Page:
Since the invention of the phone, we are using Traditional Wired Method to charge the device. As time passes by, new inventions like Near-field wireless chargers, Wifi chargers and Fast-charging technologies also improve the way we charge our phone.
But it's a pain to plug your phone every time you are running out of juice. Most of the people are accustomed to using the traditional charging method. But it is very inconvenient to charge the phone through the plugged wire or placing it on NFC systems. A big headache? Now there is a solution to this issue. That is laser charging! Your phone will be fully charged within 10-20 milliseconds!
So we need to build a phone case or sticker alike stuff, which had the Laser Light Receiver integrated into it, and then we need to buy the laser setup. It will be a standalone thing, like a Wi-Fi router. In simple words you put your phone down anywhere in a room, the laser finds the phone, and beams its light into the photovoltaic cell, like a solar cell (in reverse). But the downside is one little obstacle which could disconnect this whole process. Other people have used lasers as a way to power stuff as cool as satellites and drones, or to transmit space-harvested solar power back to Earth. But charging a phone? Nah! This incredible invention is from A team of electrical engineers at the University of Washington.[url=https://c.mi.com/forum.php?mod=viewthread&tid=842788&aid=1846270&from=album&page=1" class="orange" style="display: inline; color: rgb(255, 103, 0); text-decoration-line: none;][/url]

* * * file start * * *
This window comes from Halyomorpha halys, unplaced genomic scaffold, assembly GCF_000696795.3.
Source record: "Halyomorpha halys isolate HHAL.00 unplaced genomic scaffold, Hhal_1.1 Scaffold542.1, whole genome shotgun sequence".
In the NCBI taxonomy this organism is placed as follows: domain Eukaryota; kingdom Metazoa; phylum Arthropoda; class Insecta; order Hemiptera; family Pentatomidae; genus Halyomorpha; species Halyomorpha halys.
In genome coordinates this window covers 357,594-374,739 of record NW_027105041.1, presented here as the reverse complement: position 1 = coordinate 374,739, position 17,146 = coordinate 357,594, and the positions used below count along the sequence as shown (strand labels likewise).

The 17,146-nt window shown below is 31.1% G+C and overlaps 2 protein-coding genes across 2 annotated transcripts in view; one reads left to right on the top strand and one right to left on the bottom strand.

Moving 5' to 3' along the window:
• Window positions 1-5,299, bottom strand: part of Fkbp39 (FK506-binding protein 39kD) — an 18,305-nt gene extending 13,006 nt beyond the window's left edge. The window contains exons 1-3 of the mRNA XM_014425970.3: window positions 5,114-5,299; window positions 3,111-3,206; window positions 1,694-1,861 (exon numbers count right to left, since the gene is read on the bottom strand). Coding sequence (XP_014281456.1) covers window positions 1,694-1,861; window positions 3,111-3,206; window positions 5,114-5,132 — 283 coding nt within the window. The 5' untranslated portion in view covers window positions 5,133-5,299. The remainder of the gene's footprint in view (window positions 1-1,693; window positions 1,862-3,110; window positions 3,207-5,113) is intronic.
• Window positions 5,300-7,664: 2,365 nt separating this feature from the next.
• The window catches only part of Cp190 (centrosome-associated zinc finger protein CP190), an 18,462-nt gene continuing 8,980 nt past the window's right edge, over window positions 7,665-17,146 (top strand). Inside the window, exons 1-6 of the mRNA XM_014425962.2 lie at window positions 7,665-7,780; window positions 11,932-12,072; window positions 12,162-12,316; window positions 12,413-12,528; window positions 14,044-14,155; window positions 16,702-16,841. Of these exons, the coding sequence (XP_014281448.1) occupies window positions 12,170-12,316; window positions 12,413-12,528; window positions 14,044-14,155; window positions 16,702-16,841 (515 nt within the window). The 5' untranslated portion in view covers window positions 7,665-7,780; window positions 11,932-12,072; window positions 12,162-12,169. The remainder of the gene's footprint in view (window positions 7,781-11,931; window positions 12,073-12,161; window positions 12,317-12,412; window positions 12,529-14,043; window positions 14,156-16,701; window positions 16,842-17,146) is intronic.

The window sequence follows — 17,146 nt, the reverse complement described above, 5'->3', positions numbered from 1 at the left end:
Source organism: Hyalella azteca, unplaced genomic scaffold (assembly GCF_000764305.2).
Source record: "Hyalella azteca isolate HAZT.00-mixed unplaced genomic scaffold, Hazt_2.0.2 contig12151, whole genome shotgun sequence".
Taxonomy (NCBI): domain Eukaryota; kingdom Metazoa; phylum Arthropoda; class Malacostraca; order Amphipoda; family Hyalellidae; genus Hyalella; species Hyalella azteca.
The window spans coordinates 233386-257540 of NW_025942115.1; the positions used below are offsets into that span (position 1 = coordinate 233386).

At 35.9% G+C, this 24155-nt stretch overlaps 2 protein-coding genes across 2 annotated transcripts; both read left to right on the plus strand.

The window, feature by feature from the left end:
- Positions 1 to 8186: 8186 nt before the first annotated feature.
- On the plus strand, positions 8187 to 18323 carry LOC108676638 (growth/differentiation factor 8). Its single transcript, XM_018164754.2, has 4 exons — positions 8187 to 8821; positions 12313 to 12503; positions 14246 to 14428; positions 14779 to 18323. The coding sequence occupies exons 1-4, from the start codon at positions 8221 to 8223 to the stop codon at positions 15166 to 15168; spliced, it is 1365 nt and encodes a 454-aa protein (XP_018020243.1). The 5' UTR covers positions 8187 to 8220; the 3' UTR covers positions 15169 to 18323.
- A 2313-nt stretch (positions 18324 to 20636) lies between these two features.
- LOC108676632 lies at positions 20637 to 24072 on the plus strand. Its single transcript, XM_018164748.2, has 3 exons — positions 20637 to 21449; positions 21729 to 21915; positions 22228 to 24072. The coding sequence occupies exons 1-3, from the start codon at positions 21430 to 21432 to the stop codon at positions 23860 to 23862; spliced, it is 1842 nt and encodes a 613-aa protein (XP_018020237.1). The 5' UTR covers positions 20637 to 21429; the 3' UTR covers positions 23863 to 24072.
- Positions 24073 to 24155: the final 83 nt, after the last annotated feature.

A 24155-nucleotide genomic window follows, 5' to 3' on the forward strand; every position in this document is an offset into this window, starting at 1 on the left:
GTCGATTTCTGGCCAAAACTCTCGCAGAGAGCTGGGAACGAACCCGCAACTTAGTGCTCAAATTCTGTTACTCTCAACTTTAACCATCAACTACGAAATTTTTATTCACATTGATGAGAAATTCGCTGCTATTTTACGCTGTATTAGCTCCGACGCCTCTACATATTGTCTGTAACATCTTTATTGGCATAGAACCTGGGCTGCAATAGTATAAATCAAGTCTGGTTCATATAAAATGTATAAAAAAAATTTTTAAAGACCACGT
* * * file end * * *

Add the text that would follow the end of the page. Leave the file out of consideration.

Safety is the biggest concern while talking about lasers. And the UW team has thought of your safety. The signal arrives at the speed of light, so it's highly impossible to try out your hand through the outer beam to touch the charging laser.
It will work in a very simple way. The phone to be charged will chirp a few times at a frequency inaudible to human ears. Microphones on the laser emitter pick those up and use time-of-flight to calculate the rough location of the phone, then it sweeps the low-powered guard ring of light until it hits the retroreflectors. When the signal comes back, assuming nobody's eyeball is in the way, the near-IR laser spins up and starts charging. They wanted to be able to deliver roughly 1 watt of power to a receiver just about the size of your pinky fingernail, efficiently enough to charge a device. A near-IR laser capable of delivering the 4.3 watts/ sq.cm that could make the math work would be both invisible and able to damage a human eye in less than 10 microseconds. That's super fast.
What is the best charging option for you ? Please comment me and like also.BY: NIKHIL CHAUHAN